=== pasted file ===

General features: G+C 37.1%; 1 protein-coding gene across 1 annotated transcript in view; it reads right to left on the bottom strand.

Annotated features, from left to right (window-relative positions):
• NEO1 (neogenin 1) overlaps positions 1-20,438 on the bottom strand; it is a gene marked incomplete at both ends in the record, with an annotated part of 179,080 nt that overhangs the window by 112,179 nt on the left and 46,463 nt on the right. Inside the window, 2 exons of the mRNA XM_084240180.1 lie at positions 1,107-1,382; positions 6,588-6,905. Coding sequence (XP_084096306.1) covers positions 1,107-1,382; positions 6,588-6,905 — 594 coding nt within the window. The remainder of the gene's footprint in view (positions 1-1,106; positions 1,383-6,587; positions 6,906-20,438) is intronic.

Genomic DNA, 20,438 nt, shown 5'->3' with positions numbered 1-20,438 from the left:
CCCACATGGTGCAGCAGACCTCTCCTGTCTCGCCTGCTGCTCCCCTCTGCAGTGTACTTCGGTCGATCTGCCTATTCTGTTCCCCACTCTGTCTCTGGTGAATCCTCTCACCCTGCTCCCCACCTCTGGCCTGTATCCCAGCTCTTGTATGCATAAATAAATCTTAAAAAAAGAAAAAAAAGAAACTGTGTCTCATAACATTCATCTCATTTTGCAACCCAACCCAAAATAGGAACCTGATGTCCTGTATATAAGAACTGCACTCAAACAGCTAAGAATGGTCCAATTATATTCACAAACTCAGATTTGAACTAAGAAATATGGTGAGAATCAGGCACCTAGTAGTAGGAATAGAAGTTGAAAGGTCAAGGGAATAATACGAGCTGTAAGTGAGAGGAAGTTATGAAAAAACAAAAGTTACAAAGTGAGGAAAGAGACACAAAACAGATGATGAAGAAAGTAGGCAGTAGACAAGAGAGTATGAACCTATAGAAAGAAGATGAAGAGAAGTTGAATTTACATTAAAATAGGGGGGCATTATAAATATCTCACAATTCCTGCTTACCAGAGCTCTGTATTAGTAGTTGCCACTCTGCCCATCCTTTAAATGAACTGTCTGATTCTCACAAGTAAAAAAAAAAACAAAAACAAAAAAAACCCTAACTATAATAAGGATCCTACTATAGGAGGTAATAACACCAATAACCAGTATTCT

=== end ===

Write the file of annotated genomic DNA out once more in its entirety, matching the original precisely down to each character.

General features: G+C 37.1%; 1 protein-coding gene across 1 annotated transcript in view; it reads right to left on the bottom strand.

Annotated features, from left to right (window-relative positions):
• NEO1 (neogenin 1) overlaps positions 1-20,438 on the bottom strand; it is a gene marked incomplete at both ends in the record, with an annotated part of 179,080 nt that overhangs the window by 112,179 nt on the left and 46,463 nt on the right. Inside the window, 2 exons of the mRNA XM_084240180.1 lie at positions 1,107-1,382; positions 6,588-6,905. Coding sequence (XP_084096306.1) covers positions 1,107-1,382; positions 6,588-6,905 — 594 coding nt within the window. The remainder of the gene's footprint in view (positions 1-1,106; positions 1,383-6,587; positions 6,906-20,438) is intronic.

Genomic DNA, 20,438 nt, shown 5'->3' with positions numbered 1-20,438 from the left:
CCCACATGGTGCAGCAGACCTCTCCTGTCTCGCCTGCTGCTCCCCTCTGCAGTGTACTTCGGTCGATCTGCCTATTCTGTTCCCCACTCTGTCTCTGGTGAATCCTCTCACCCTGCTCCCCACCTCTGGCCTGTATCCCAGCTCTTGTATGCATAAATAAATCTTAAAAAAAGAAAAAAAAGAAACTGTGTCTCATAACATTCATCTCATTTTGCAACCCAACCCAAAATAGGAACCTGATGTCCTGTATATAAGAACTGCACTCAAACAGCTAAGAATGGTCCAATTATATTCACAAACTCAGATTTGAACTAAGAAATATGGTGAGAATCAGGCACCTAGTAGTAGGAATAGAAGTTGAAAGGTCAAGGGAATAATACGAGCTGTAAGTGAGAGGAAGTTATGAAAAAACAAAAGTTACAAAGTGAGGAAAGAGACACAAAACAGATGATGAAGAAAGTAGGCAGTAGACAAGAGAGTATGAACCTATAGAAAGAAGATGAAGAGAAGTTGAATTTACATTAAAATAGGGGGGCATTATAAATATCTCACAATTCCTGCTTACCAGAGCTCTGTATTAGTAGTTGCCACTCTGCCCATCCTTTAAATGAACTGTCTGATTCTCACAAGTAAAAAAAAAAACAAAAACAAAAAAAACCCTAACTATAATAAGGATCCTACTATAGGAGGTAATAACACCAATAACCAGTATTCT